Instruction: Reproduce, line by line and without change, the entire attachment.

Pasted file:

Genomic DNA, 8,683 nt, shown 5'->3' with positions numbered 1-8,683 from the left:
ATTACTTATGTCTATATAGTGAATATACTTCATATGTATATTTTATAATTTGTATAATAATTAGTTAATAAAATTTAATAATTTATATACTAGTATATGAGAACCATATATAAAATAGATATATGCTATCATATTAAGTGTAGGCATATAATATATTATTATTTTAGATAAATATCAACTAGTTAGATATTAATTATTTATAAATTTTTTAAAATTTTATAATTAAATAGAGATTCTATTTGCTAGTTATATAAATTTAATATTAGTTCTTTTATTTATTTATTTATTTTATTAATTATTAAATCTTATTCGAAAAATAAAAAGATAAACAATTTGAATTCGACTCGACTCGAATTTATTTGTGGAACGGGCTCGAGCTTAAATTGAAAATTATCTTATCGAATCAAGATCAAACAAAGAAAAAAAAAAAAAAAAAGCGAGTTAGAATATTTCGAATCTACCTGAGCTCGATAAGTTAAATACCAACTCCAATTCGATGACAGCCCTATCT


Genomic DNA, 8,683 nt, shown 5'->3' with positions numbered 1-8,683 from the left:
ATTACTTATGTCTATATAGTGAATATACTTCATATGTATATTTTATAATTTGTATAATAATTAGTTAATAAAATTTAATAATTTATATACTAGTATATGAGAACCATATATAAAATAGATATATGCTATCATATTAAGTGTAGGCATATAATATATTATTATTTTAGATAAATATCAACTAGTTAGATATTAATTATTTATAAATTTTTTAAAATTTTATAATTAAATAGAGATTCTATTTGCTAGTTATATAAATTTAATATTAGTTCTTTTATTTATTTATTTATTTTATTAATTATTAAATCTTATTCGAAAAATAAAAAGATAAACAATTTGAATTCGACTCGACTCGAATTTATTTGTGGAACGGGCTCGAGCTTAAATTGAAAATTATCTTATCGAATCAAGATCAAACAAAGAAAAAAAAAAAAAAAAAGCGAGTTAGAATATTTCGAATCTACCTGAGCTCGATAAGTTAAATACCAACTCCAATTCGATGACAGCCCTATCT